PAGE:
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How a New York Police Vet Helped Design Two of the Coolest Sinn Watches

How a New York Police Vet Helped Design Two of the Coolest Sinn Watches

Sinn-Spezialuhren out of Frankfurt, Germany is best known for its high-tech tool watches that have one of most robust cult followings in the watchmaking industry. Sinns are more often described as “tool” watches, fulfilling one dedicated function particularly well. Divers, pilot watches, dress watches, and chronographs from Sinn all have excellent reputations. Each Sinn timepiece is made by hand in Frankfurt Am Main and Glashutte, Germany in small batches, and a total of approximately 12,000 Sinn watches are made each year. For comparison’s sake, about a million much pricier Rolexes are made each year.

Two of Sinn’s dive watches, the U1 and U50, are among the brand’s toughest and most beloved. They’re essentially two sizes of the same watch, albeit with slightly different specifications. The U1 debuted in 2005 and amassed a cult following for its toughness, legibility, and mindblowing 1,000-meter depth rating. The big 44mm case diameter, however, made it difficult for smaller wristed wearers to accommodate, so the brand followed it up with the U50 in 2020. The U50 is, essentially, the same as the U1 but shrinks the diameter to 41mm, reduces the thickness from 14.7mm to 11mm, and changes the mechanical automatic movement from a Swiss Sellita SW200-1 to the SW300-1. Sinn goes the extra mile to add anti-magnetic properties. In addition to the impressive list of technologies present in both watches, the U50’s 500-meter depth rating for the case size is remarkable.

The bead-blasted German submarine steel used in both the U1 and the U50 bears mention because it’s especially resistant to corrosion, unlike the typical 316L stainless steel used in most watches today. The bezel also gets what’s known as Sinn’s Tegiment technology that hardens the surface of the metal to 1,200 Vickers or (five times that of stainless steel), rendering it highly-resistant to scratches and impact. Upgraded models go so far as applying the Tegiment treatment to the submarine steel case and bracelet.


Although they are impressive in terms of materials, construction, and everyday toughness, the styling of the U1 and U50 are polarizing. Each model has squared-off syringe hands with matching blocky baton markers. Some have even called the hands “LEGO condoms,” which is hard to unsee once you hear it. On top of that, both the U1 and the U50 employ bold red coloring on the hands, bezel markers, and the dial logo. Because the hands are wide and also have green lume that shows up as white during the day, the red pops quite noticeably. With the blocky shapes, it’s a bit of a stark look that gives some potential buyers pause.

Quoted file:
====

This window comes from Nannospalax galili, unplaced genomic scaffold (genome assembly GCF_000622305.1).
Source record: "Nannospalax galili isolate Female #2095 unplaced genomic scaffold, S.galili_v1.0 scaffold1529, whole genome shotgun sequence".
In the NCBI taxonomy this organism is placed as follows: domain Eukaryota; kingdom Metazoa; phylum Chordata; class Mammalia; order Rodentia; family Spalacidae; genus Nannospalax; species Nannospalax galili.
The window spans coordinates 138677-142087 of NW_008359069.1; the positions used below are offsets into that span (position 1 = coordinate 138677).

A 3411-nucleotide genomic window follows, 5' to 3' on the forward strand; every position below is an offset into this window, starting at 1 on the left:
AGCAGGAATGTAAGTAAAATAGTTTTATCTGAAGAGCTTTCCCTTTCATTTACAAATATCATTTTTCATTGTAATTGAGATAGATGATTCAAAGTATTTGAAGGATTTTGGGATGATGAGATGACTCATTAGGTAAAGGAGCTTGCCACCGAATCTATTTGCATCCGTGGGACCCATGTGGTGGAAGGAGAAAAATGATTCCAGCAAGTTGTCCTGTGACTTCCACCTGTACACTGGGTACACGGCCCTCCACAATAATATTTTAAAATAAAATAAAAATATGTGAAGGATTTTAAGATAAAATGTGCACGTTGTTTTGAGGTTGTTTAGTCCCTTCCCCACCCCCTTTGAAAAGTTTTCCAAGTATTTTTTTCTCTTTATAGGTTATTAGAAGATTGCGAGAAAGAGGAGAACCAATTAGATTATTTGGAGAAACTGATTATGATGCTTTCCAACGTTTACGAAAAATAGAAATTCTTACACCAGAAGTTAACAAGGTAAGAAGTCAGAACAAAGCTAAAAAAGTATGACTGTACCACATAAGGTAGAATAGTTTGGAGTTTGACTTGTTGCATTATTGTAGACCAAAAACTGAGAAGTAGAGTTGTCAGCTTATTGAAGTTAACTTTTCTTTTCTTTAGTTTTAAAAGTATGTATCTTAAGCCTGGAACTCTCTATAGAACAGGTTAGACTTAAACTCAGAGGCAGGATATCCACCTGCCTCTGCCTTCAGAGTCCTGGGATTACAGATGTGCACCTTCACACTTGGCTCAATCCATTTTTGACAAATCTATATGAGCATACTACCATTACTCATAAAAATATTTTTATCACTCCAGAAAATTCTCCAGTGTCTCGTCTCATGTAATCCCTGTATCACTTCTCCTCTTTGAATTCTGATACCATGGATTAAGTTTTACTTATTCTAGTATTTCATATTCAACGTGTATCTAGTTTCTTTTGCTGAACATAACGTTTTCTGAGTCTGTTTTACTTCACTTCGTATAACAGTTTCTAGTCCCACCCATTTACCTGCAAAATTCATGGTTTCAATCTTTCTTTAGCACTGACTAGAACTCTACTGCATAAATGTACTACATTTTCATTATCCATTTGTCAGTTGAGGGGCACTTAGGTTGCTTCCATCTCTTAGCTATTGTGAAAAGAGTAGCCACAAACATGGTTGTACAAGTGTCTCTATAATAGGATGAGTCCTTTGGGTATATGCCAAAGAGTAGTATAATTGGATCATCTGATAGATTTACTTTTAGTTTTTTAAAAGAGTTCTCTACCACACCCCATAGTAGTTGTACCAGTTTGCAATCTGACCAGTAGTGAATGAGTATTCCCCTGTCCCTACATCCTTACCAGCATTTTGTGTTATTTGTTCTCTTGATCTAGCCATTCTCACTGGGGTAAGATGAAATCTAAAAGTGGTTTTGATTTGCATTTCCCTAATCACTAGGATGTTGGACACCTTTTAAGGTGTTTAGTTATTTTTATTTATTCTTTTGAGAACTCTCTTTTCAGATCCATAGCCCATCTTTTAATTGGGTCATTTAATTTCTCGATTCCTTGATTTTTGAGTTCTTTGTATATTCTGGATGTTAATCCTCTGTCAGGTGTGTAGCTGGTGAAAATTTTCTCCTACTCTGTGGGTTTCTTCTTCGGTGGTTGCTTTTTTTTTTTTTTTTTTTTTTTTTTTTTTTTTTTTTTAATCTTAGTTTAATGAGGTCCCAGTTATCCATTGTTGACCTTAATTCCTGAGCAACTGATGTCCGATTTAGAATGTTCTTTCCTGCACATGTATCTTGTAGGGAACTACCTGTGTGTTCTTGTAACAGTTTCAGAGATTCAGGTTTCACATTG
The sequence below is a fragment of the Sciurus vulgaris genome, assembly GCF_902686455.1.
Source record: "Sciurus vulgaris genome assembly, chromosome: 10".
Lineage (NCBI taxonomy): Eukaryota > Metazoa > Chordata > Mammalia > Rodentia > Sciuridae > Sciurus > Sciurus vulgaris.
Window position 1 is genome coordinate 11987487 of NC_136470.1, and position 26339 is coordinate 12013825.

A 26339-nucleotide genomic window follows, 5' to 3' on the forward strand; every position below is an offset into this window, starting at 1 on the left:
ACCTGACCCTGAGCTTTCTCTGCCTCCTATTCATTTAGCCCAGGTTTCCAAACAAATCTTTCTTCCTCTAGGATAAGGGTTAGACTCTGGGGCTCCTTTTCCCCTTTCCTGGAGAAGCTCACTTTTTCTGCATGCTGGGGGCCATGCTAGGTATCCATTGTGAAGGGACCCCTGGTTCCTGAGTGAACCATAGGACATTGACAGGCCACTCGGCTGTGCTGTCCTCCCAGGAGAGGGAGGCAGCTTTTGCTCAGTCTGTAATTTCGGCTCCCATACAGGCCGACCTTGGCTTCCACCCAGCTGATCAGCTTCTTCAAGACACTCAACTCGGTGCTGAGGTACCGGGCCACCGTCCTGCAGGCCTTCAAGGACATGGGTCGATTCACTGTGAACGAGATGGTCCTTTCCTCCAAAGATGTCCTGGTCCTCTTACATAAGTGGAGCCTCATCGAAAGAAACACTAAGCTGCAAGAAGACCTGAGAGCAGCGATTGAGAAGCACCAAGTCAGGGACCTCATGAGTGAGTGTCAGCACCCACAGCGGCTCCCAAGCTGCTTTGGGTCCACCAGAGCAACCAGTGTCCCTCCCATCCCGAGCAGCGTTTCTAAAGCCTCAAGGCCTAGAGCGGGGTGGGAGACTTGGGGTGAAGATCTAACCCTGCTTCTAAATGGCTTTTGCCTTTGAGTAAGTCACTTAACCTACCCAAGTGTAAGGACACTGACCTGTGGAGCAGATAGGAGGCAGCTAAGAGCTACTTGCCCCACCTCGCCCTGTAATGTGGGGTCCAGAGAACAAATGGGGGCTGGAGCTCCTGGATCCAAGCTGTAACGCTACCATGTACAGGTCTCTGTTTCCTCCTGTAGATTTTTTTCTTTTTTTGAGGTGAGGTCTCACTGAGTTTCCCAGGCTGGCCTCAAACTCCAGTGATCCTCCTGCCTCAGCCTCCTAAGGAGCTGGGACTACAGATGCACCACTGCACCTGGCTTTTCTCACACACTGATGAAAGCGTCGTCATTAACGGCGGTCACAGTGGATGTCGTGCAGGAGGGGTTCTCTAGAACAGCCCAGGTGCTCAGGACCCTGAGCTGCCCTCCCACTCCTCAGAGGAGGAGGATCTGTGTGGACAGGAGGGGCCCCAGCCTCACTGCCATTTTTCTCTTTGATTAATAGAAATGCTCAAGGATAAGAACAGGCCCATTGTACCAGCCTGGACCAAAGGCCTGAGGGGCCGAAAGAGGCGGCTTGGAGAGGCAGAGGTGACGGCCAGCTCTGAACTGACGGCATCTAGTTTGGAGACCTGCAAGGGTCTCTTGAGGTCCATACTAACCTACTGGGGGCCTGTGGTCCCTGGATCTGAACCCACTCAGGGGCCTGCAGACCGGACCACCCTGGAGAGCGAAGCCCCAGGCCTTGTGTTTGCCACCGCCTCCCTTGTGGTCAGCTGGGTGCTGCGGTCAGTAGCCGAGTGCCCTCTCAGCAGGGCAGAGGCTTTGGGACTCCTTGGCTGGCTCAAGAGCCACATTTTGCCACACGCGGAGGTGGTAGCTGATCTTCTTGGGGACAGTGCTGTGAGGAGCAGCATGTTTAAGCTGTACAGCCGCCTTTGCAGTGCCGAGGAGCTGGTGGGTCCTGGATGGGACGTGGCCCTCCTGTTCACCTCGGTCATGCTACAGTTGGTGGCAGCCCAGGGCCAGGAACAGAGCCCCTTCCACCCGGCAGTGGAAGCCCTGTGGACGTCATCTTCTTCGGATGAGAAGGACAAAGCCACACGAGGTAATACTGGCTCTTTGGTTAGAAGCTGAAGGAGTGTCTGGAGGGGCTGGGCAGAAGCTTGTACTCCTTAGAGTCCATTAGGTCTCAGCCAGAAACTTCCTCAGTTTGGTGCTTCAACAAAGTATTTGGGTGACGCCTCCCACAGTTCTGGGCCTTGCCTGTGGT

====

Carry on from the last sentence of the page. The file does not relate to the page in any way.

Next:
There are various permutations of the U1 and U50 that remedy the coloring, but none does it better than the Professional versions of these watches. What they provide is a more purposeful, stealthy, and practical version of both the U1 and U50 Professional models. The U1 Professional came out in 2017 and the U50 Professional in 2022. They were made in extremely limited numbers for the North American market only. A mere 100 U1s were made, and the U50 were built to the tune of 150 units. Both watches sold out very quickly, and you can only find them in the aftermarket now for quite a bit more than their original $2,670 and $3,330, respectively.

The Pro versions of these watches didn’t emerge solely from Sinn designs, but arrived thanks to direct input from Chris Shortell. Chris worked for NYPD for 21 years and the last 7 years in Florida. He’s now a licensed Private Investigator working for a high-end security company. Himself an avid watch collector, Cool Material connected with Shortell for some insight into his influence on these iconic Sinn watches.

Cool Material: From your Instagram account and your presence on watch forums, it’s clear you’re passionate about watches. What got you started?

Chris Shortell: I’ve loved watches since I was very young. As a child of the ’80s, I had all sorts of digital watches and video game themed watches. I had one with a playable version of Q-Bert. I had a pretty nice Swatch collection that would probably be worth something today if any of them had survived.

As far as my watch obsession as an adult, I’m sure it had a lot to do with finding the forum now known as DWC, The Dive Watch Connection, where I’m now one of the administrators. I was introduced to this forum by my friend Jay, who was a member. I bought a strap from him off the Watchuseek sales forum, and since we lived very close to each other, he invited me to his home to see his incredible collection of Panerai and Rolex watches. I had a very humble collection of inexpensive watches at this point. This really opened my eyes and made me want to see what else was out there.